St. Thérèse's Spiritual Little Brother
Interview With Author of Book on Marcel Van
| 12025 hits
By Marine Soreau
PARIS, FEB. 1, 2010 (Zenit.org).- St. Thérèse's message that sanctity is for everyone resounded in a special way in the life of a Vietnamese Redemptorist who died in a Communist forced labor camp at age 31.
Marcel Van is considered a "spiritual little brother" to St. Thérèse of Lisieux. Like her, he strove to be an apostle of love, approaching God with the trust of a little child.
Van was born in 1928 and died at age 31. From St. Thérèse, he learned that he would not reach priestly ordination and that instead, his life would be dedicated to making God present precisely where He seemed most absent.
ZENIT spoke with French Dominican Father Gilles Berceville, author of the French-language book "Marcel Van ou l’infini pauvreté de l’Amour" (Marcel Van or the Infinite Poverty of Love), to learn more about this Servant of God.
Father Berceville says Van's life is a symbol of the interchange between East and West.
ZENIT: Can Marcel Van be separated from the figure of St. Thérèse of the Child Jesus, considered to a degree today as his great spiritual sister?
Father Berceville: Van was a child of great faith who always had a profound relationship with Christ, constant Eucharistic devotion, the conviction that God is love and a great bond with the Most Blessed Virgin.
At age 14, he discovered St. Thérèse's "Story of a Soul" and, shortly after, he heard Thérèse speak to him. This mysterious exchange lasted until the end of his novitiate.
ZENIT: What did he discover with her?
Father Berceville: With Thérèse he discovered that his desire of sanctity could be fulfilled because it is also God's desire.
God is "condescending": He is not a God that one would think punishes us with rigor, demanding what we cannot do, but a God who thinks how to help us, and in a certain way adapts himself to what we are so that we will adapt ourselves to what he is.
When Van read the "Story of a Soul," he felt united to what he had already experienced. He was freed from his fear of God.
In Thérèse's school, he also learned a new way of praying: as a son speaks to his father. All that a child experiences is of interest to a father like God.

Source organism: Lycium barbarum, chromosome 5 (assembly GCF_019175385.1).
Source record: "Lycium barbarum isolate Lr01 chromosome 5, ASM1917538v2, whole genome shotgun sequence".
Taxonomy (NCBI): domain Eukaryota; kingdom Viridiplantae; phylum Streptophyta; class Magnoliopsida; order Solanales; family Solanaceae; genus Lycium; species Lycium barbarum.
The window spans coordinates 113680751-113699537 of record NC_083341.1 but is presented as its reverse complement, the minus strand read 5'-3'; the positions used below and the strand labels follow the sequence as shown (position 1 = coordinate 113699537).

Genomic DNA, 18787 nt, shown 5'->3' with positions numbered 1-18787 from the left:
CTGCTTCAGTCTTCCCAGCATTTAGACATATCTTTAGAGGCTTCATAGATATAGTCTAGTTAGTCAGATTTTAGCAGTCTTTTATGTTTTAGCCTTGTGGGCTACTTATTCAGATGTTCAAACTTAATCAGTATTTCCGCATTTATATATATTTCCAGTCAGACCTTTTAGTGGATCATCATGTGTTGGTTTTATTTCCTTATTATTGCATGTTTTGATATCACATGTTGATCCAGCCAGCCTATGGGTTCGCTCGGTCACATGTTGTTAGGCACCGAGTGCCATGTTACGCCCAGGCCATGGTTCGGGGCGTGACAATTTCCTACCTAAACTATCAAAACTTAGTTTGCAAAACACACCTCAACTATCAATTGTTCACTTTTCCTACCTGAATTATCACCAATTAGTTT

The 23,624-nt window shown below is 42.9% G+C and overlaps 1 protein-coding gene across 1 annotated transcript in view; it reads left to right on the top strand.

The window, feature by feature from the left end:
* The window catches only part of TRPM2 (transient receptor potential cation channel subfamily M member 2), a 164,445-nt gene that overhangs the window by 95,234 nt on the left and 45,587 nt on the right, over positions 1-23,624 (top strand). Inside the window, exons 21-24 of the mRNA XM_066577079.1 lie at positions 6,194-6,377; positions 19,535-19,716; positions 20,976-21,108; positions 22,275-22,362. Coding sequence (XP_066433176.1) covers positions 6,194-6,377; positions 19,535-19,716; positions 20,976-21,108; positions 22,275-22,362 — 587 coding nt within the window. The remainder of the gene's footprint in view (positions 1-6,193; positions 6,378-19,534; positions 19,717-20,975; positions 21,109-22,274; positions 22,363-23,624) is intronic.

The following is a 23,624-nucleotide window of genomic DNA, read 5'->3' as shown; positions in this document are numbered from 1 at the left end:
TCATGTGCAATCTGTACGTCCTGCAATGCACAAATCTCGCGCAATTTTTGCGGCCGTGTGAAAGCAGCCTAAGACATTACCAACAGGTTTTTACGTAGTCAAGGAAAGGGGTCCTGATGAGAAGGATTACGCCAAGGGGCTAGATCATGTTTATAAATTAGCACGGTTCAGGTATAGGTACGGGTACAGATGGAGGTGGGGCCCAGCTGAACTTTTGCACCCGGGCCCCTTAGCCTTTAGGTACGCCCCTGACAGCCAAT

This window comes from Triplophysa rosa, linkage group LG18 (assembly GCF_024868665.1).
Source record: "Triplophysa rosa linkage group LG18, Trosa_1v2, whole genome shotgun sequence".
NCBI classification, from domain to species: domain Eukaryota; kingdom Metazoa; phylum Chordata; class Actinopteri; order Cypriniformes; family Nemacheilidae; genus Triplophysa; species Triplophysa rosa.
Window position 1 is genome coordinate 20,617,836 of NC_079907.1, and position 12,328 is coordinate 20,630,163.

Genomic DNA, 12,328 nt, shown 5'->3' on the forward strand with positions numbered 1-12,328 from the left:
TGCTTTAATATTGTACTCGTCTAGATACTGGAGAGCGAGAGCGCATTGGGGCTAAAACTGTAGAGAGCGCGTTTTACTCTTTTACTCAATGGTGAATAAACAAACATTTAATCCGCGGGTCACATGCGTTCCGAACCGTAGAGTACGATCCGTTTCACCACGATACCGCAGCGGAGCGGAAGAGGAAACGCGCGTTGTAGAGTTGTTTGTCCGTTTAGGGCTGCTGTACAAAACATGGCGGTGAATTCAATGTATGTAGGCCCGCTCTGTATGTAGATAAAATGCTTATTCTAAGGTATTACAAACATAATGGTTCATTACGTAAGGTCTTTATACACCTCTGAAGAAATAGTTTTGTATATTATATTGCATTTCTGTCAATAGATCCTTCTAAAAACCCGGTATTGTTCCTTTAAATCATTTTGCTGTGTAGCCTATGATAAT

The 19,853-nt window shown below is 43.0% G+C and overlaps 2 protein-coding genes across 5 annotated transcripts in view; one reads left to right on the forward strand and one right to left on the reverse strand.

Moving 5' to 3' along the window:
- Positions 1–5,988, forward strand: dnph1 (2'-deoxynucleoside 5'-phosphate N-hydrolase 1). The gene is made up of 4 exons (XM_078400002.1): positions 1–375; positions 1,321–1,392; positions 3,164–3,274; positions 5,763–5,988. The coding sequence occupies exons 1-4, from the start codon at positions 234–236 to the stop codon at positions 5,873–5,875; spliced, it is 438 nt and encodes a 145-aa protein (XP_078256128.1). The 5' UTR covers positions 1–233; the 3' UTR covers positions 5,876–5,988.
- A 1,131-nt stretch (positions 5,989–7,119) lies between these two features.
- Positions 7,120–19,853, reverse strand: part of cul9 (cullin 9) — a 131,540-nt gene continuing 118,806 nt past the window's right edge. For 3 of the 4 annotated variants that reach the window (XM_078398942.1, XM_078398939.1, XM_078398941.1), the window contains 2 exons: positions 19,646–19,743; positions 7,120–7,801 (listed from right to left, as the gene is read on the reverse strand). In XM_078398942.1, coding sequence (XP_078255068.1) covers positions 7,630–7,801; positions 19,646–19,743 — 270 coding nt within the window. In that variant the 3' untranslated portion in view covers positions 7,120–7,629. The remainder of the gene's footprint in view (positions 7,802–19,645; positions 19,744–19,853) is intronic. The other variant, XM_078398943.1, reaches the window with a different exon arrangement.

Thérèse also revealed his vocation to him: He would not be a priest. Hence, he had to give up the plan of life he had had up to that point.
He sees the ideal of being an apostle of love in a life hidden from the eyes of the world: a life of prayer, of intercession for priests and sinners, for children and for the Church.
According to his expression, he then shared with God "the infinite poverty of Love."
ZENIT: Marcel Van was a Redemptorist. What does he say to us about the mystery of redemption?
Father Berceville: Marcel Van had the great desire to make God present where he was absent. This was a strong intuition.
During his novitiate, his brothers asked him jokingly if he would like to live with the Communists. He assented. His friends made fun of him.
But he was not joking: He really wanted to love God with the Communists so that at least there would be one person who loved God with those who were "without God."
He united himself in faith to Christ's redemptive work, often experiencing great loneliness.
During his years as a postulant and novice, he experienced great intimacy with Christ; later he was to experience temptations, aridity and the [dark] night.
Van also united himself to sinners wherever they were. He lived the night but this night was lived in love.
He felt that this would enable him to transmit the love of Jesus to others. It was his entry into the heart of Christ the Redeemer.
He united himself to Christ in the work of salvation that is still carried out today and he participated in the communion of saints.
ZENIT: During his life, Van received the mission to pray for France. His native Vietnam was going through a turbulent phase (the end of French Indochina). What was his relationship, then, with France and the French?
Father Berceville: Van had a complex relationship with France. In solidarity with his fellow countrymen humiliated by colonization, he was spontaneously anti-French.
However, he did not forget that his Church was born and developed thanks to French missionaries (the action of the Spanish is also present in the North). France was Thérèse's country. And he received the mission -- found in his writings -- to pray so that France would be at the service of the love of Jesus.
But I believe that this went beyond the destiny of France alone. It is the destiny of all nations: Every nation has value in God's eyes.
There is something symbolic in what Van said about relations between Vietnam and France. It is really about the relation between all peoples, nations and cultures. It is a message of peace.
ZENIT: And a universal message?
Father Berceville: Universality isn't an abstract ideal. In love, there is concrete enrichment of all for all. This is to an extent what Van enables us to experience. He makes us discover, thanks to the Gospel, what should be the meeting between East and West.
His message is very timely. For the first time, we discover a Christian of the Far East who lived his faith intensely, whose message is original and of such magnitude that a French theologian like me begins to study Vietnamese to learn something more of the Gospel.
In the 17th century, Pope Innocent XI, beatified by Pius XII, said: "The East has given us the Gospel. Today, the West must give it back."
With Van, the East again says something of the Gospel to the West. It is a magnificent example of exchange between two Churches.
[Translation by ZENIT]
--- --- ---
"Marcel Van ou l’infini pauvreté de l’Amour" is available only in French from Emmanuel Publications: http://www.librairie-emmanuel.fr/t_Livre/marcel-van-ou-linfini-pauvrete-de-lamour-gilles-berceville-9782353890897.asp